But why was all this considered desirable, or if not desirable at least inevitable? To this question many different (often contradictory) answers have been given; over it many battles have been fought. Many resented on social grounds the idea of a music that disclosed so little to an ordinary listener, associating it with the arrogant rhetoric of manifestos like “Schoenberg Is Dead,” with elitism (that is, the use of a willfully difficult style to create a social elite that excluded the noninitiated), and with the misappropriation of scientific prestige. (All of these criticisms could just as well have been leveled at the medieval troubadours, but they weren't, since the idea of social elites in those days required no apology, least of all in artistic circles.) On the other side, the music, the rhetoric, and the cult of difficulty were all upheld as necessary protections against those who would regulate art, and curtail the freedoms of artists, on social or commercial grounds. Back came the retort that there could be no greater regulation or regimentation of art than that of “total serialism” (or, more generally, any method of composing by algorithm). Yet a discipline one imposes on oneself, no matter how zealously one may exhort others to follow suit, ought not, perhaps, to be equated with a discipline imposed by political authority. Was it just puritanism, then?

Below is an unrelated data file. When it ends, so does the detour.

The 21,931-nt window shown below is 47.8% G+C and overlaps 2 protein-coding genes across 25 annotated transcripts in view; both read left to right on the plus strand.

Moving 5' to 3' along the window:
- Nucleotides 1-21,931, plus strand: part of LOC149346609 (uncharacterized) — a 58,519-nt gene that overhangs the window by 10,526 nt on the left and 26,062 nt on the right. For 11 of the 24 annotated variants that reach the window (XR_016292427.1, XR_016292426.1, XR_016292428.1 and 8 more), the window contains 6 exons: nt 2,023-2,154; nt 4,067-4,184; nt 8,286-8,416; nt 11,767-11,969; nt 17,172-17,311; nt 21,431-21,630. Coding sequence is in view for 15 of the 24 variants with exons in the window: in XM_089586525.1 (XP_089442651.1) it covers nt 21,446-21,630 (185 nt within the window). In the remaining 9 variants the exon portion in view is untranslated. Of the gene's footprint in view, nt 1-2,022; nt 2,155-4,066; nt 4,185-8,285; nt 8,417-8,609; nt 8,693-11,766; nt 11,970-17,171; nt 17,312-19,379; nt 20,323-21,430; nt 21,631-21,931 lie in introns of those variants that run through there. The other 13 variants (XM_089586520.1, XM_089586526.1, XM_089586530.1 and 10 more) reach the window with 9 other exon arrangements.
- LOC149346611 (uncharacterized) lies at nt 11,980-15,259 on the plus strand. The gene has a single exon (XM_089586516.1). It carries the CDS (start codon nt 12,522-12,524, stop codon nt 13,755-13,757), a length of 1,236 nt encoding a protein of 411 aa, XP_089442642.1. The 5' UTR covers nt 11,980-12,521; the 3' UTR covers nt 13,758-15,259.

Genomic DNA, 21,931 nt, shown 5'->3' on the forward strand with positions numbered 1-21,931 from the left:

- Citation (MLA):
- Richard Taruskin. "Chapter 1 Starting from Scratch." The Oxford History of Western Music. Oxford University Press. New York, USA. n.d. Web. 29 Jan. 2015. <http://www.oxfordwesternmusic.com/view/Volume5/actrade-9780195384857-div1-001011.xml>.
- Citation (APA):
- Taruskin, R. (n.d.). Chapter 1 Starting from Scratch. In Oxford University Press, Music in the Late Twentieth Century. New York, USA. Retrieved 29 Jan. 2015, from http://www.oxfordwesternmusic.com/view/Volume5/actrade-9780195384857-div1-001011.xml
- Citation (Chicago):
- Richard Taruskin. "Chapter 1 Starting from Scratch." In Music in the Late Twentieth Century, Oxford University Press. (New York, USA, n.d.). Retrieved 29 Jan. 2015, from http://www.oxfordwesternmusic.com/view/Volume5/actrade-9780195384857-div1-001011.xml